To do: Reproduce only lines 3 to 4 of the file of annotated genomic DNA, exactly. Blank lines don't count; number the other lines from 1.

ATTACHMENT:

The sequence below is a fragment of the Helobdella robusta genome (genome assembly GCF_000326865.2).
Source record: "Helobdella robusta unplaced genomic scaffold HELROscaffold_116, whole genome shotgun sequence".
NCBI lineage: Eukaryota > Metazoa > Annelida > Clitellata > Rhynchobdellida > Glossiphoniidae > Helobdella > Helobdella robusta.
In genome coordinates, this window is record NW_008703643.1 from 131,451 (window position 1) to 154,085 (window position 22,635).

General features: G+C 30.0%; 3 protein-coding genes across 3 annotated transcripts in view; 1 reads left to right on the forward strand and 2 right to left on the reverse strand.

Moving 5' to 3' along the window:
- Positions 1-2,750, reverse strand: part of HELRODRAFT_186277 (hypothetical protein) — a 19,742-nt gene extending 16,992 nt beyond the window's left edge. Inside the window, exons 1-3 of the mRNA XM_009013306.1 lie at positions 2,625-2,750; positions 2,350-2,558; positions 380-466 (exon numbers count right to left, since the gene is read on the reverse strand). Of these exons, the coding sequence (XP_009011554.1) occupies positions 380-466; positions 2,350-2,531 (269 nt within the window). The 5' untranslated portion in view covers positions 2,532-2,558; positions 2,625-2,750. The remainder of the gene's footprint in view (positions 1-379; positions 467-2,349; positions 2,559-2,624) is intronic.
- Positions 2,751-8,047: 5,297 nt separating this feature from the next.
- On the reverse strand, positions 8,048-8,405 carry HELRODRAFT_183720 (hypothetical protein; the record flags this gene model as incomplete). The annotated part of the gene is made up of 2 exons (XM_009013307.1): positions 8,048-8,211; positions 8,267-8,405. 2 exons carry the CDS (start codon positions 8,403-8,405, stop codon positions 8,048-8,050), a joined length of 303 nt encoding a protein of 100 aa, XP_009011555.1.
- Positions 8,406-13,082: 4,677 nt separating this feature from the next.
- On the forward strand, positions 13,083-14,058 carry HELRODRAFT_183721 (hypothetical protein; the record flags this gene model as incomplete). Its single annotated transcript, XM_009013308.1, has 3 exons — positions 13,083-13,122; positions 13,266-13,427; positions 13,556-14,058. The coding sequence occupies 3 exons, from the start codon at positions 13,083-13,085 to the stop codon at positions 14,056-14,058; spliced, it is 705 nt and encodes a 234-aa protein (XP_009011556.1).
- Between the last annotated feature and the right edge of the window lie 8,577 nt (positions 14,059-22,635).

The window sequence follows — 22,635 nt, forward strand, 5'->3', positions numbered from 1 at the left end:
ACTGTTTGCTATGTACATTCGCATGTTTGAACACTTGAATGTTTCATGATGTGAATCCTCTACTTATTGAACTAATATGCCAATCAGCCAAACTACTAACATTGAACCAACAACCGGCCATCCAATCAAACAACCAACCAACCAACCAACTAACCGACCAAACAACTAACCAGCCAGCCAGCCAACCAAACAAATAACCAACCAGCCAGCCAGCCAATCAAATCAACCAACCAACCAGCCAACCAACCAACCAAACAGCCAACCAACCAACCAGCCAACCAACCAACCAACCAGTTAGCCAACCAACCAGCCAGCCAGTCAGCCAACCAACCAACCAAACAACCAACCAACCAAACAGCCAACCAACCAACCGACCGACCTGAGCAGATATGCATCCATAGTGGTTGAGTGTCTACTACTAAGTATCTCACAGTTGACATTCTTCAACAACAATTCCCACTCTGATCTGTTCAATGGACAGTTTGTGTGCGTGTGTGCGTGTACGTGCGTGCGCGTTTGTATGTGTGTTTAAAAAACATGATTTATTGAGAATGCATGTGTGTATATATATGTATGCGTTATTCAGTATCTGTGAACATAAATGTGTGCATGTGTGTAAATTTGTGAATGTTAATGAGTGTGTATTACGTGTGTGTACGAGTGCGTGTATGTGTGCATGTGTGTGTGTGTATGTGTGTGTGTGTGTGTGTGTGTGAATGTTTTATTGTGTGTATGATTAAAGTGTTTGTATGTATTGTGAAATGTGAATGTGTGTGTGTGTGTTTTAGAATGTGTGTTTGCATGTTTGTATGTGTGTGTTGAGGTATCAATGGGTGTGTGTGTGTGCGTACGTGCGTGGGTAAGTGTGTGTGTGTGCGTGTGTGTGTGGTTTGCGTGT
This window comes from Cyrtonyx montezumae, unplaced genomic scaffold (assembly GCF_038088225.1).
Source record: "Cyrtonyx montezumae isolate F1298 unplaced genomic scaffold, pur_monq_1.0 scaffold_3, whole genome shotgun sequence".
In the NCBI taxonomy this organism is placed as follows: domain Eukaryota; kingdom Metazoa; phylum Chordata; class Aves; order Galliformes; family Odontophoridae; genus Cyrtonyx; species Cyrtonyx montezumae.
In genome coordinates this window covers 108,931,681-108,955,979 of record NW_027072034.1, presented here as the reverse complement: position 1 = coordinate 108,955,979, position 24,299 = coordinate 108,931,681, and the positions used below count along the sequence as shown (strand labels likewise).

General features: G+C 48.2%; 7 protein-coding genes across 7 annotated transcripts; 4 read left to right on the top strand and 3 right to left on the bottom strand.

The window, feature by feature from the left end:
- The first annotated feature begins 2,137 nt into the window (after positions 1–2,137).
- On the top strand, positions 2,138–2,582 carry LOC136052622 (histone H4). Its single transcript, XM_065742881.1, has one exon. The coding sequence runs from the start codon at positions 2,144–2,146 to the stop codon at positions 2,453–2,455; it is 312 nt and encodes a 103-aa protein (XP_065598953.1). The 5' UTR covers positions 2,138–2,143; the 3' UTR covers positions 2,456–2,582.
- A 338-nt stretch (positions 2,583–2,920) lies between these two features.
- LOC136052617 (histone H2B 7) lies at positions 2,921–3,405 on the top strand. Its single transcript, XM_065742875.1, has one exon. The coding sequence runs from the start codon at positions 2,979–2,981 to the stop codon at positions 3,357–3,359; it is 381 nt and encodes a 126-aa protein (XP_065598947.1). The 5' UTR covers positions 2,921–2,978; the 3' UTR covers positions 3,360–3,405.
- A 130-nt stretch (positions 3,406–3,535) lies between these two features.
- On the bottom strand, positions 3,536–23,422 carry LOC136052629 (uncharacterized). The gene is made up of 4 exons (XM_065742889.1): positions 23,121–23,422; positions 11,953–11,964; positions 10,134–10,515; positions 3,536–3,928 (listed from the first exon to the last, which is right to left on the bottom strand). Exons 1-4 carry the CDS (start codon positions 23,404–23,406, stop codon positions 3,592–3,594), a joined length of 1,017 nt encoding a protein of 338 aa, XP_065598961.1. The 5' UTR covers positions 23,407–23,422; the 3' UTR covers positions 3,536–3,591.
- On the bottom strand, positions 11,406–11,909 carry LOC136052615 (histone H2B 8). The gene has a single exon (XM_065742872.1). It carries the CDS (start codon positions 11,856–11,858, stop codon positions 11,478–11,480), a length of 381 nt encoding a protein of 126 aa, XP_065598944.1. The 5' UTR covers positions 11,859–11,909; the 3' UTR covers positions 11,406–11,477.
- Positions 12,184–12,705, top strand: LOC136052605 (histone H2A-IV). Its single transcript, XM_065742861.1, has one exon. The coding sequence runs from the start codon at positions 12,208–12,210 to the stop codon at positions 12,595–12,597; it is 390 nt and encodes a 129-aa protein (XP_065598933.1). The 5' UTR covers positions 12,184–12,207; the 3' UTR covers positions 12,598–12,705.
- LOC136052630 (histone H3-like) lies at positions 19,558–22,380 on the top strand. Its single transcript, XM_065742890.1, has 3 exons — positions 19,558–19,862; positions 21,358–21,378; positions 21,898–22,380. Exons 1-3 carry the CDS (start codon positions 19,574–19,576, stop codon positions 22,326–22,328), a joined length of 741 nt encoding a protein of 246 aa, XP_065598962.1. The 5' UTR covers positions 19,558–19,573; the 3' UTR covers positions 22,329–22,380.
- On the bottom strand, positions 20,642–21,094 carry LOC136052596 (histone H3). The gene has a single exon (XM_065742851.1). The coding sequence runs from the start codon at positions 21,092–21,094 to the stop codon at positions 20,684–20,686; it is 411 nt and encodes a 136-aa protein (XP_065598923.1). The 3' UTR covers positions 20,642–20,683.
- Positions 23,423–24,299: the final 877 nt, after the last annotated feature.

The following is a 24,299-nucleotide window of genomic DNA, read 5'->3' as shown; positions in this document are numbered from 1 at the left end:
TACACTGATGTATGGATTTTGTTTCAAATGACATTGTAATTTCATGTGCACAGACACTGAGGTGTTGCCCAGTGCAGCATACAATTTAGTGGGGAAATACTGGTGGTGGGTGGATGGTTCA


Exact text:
NCBI lineage: Eukaryota > Metazoa > Annelida > Clitellata > Rhynchobdellida > Glossiphoniidae > Helobdella > Helobdella robusta.
In genome coordinates, this window is record NW_008703643.1 from 131,451 (window position 1) to 154,085 (window position 22,635).